God Hates His Own Designed Creations: Animals

God Hates His Own Designed Creations: Animals June 10, 2019

God appears to really hate non-human animals. Which is an odd thing considering he designed and created them. We know that he hated animals because he pretty much told us so and acted with utmost contempt for their existence. Let me remind you of the famous case of Noah’s Ark and the Great Flood (Genesis 6):

Then the Lord saw that the wickedness of man was great on the earth, and that every intent of the thoughts of his heart was only evil continually. The Lord was sorry that He had made man on the earth, and He was grieved [e]in His heart. The Lord said, “I will blot out man whom I have created from the face of the land, from man to animals to creeping things and to birds of the [f]sky; for I am sorry that I have made them.” But Noah found favor in the eyes of the Lord….

11 Now the earth was corrupt in the sight of God, and the earth was filled with violence. 12 God looked on the earth, and behold, it was corrupt; for all flesh had corrupted their way upon the earth.

13 Then God said to Noah, “The end of all flesh has come before Me; for the earth is filled with violence because of them; and behold, I am about to destroy them with the earth. 14

One of the huge biblical problems is the issue of being punished on account of the deeds of someone or some entity only remotely (at best) connected to you. The idea that you can be punished for the sins of your ancestors is completely immoral. Yet, in this case, it is worse than the normal biblical problem of humans being punished on account of other humans. We have other sentient and non-sentient creatures being punished for the apparently freely willed decisions of an unconnected species. That is like humans being punished for the fact that lions like eating antelope. It is nonsensical.

We also have the obvious issues of God designing and creating the universe and then punishing aspects of that universe that resulted from God’s own design and creation. But let’s park those issues for now.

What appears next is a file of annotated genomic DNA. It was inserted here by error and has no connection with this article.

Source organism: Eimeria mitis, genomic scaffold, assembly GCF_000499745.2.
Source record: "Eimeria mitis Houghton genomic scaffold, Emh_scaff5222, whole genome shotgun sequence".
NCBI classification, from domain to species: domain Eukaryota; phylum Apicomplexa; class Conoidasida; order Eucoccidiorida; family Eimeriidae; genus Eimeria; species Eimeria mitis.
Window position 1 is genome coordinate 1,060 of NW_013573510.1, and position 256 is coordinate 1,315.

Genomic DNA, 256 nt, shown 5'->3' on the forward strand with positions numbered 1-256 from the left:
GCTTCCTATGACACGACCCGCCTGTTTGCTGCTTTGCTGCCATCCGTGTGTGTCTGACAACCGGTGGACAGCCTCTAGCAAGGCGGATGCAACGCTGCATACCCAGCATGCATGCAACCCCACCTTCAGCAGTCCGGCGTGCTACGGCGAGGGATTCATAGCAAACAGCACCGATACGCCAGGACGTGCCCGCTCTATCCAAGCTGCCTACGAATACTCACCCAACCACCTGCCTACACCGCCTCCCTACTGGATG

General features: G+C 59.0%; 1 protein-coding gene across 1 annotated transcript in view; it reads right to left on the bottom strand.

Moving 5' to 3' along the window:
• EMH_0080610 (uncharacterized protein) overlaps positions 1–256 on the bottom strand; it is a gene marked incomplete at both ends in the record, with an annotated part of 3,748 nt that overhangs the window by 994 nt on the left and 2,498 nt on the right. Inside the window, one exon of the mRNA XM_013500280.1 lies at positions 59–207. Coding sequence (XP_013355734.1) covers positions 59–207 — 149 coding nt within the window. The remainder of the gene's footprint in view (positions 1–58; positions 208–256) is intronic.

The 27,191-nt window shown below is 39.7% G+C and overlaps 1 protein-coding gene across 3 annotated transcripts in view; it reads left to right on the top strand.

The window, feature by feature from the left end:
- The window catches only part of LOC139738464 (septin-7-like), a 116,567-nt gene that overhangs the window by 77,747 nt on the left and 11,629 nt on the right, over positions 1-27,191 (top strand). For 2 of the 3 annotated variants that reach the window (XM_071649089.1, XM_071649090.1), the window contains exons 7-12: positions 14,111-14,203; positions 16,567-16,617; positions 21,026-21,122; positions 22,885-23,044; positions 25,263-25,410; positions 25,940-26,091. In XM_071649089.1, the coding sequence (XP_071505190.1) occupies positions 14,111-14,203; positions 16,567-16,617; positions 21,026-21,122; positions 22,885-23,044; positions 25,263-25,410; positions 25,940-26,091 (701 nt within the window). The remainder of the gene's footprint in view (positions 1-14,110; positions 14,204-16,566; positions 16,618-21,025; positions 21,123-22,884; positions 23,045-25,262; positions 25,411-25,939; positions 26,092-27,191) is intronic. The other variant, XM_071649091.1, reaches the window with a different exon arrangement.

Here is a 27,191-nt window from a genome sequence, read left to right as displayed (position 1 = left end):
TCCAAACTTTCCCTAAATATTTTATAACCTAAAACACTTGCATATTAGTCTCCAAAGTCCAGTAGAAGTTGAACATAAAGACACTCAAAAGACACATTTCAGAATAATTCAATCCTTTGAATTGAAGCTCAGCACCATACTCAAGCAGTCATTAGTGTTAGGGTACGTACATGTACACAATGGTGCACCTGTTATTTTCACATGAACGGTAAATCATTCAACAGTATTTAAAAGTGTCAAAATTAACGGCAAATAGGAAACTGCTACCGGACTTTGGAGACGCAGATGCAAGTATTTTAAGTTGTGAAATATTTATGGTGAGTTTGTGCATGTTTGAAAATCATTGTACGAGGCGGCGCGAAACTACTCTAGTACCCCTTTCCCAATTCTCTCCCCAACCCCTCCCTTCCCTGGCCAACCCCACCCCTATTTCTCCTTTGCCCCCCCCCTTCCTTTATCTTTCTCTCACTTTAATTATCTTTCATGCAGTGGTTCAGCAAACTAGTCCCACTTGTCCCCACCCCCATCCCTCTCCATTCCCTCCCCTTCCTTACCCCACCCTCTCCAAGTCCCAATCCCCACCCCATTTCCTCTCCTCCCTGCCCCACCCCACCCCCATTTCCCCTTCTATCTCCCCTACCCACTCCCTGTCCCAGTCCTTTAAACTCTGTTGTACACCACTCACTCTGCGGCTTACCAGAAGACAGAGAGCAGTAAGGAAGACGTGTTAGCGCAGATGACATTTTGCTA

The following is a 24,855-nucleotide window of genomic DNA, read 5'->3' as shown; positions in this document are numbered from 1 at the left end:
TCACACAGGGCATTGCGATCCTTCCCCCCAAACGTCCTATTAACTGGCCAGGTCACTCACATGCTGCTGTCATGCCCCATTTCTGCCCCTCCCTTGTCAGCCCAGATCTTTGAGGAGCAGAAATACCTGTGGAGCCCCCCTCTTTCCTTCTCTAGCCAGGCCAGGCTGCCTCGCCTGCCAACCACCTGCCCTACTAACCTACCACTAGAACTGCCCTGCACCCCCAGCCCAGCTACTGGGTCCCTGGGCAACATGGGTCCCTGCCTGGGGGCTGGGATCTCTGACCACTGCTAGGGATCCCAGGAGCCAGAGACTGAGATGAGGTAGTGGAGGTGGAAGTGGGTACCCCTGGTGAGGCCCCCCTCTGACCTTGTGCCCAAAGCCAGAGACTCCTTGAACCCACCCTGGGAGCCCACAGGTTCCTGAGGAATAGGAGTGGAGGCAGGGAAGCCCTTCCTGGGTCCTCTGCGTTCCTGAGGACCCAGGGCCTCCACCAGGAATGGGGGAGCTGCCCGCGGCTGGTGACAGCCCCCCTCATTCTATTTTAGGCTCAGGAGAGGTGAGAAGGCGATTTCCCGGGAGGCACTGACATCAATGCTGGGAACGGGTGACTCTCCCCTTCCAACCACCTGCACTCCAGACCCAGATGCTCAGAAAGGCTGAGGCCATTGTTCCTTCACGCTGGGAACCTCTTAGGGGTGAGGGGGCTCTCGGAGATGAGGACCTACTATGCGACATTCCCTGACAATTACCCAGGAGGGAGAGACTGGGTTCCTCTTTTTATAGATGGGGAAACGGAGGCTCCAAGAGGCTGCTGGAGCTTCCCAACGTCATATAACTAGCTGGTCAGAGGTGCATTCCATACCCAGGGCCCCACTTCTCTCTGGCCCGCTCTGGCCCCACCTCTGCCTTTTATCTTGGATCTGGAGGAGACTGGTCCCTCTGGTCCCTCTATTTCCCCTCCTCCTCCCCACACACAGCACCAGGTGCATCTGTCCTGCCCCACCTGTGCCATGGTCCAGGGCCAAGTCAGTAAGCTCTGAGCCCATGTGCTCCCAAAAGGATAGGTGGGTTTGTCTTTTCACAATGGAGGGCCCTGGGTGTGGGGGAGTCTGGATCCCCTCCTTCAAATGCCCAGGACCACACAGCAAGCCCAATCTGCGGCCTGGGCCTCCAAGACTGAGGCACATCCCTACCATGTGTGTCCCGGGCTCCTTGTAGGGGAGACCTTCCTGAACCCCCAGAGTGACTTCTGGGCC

So what tools does the Christian have to attempt to defend the supposed fact that God punishes the entire scope of the animal kingdom, and indeed the plant kingdom, on account of the actions of humans? There really are only these options.

  1. The Bible is somehow wrong or inaccurate in its claims of either what literally happened or what God actually said. This would be the preferred option of atheists and liberal Christians and also includes the idea that the story is merely symbolic as opposed to literally true.
  2. Entities can actually deserve punishment on account of third-parties. Somehow, justice and retribution are transferable.
  3. God can use entities instrumentally such that the death or suffering of animals can be seen in the context of being necessary for a greater good to come about. In my “God Is a Consequentialist” essay, Noah’s Flood is indeed one of the primary examples I use to conclude that God is a consequentialist. This is problematic for theological reasons, apropos the moral philosophy of God.
  4. God is less than the God of classical theism. He has the characteristics of anger and contempt with strong retributive feelings.
  5. Those animals were different in some significant way to how they are now such that they could somehow deserve the punishment they are given.

This certainly is no way that I can see or understand that those animals could deserve the punishment that God metes out. Really, I see this as a theological wrangle that the Christian thinker is unable to reconcile with their common understanding of God.

You could even put this in a thoroughly modern context (and I don’t want to include climate change here because many Christians will deny its human causality) in looking at the massive biodiversity destruction that has taken place as according to every measure of observation over the last 100,000 years. 90% of mammal life is now domesticated and existing for the pleasure of humankind. God appears to either not care about animal life or using it instrumentally and is thus deferring to consequentialist morality.

So the conclusions are either:

  1. God does not exist,
  2. God is a poor designer (the animals deserved punishment),
  3. God is a consequentialist, or
  4. God is imperfect.

 


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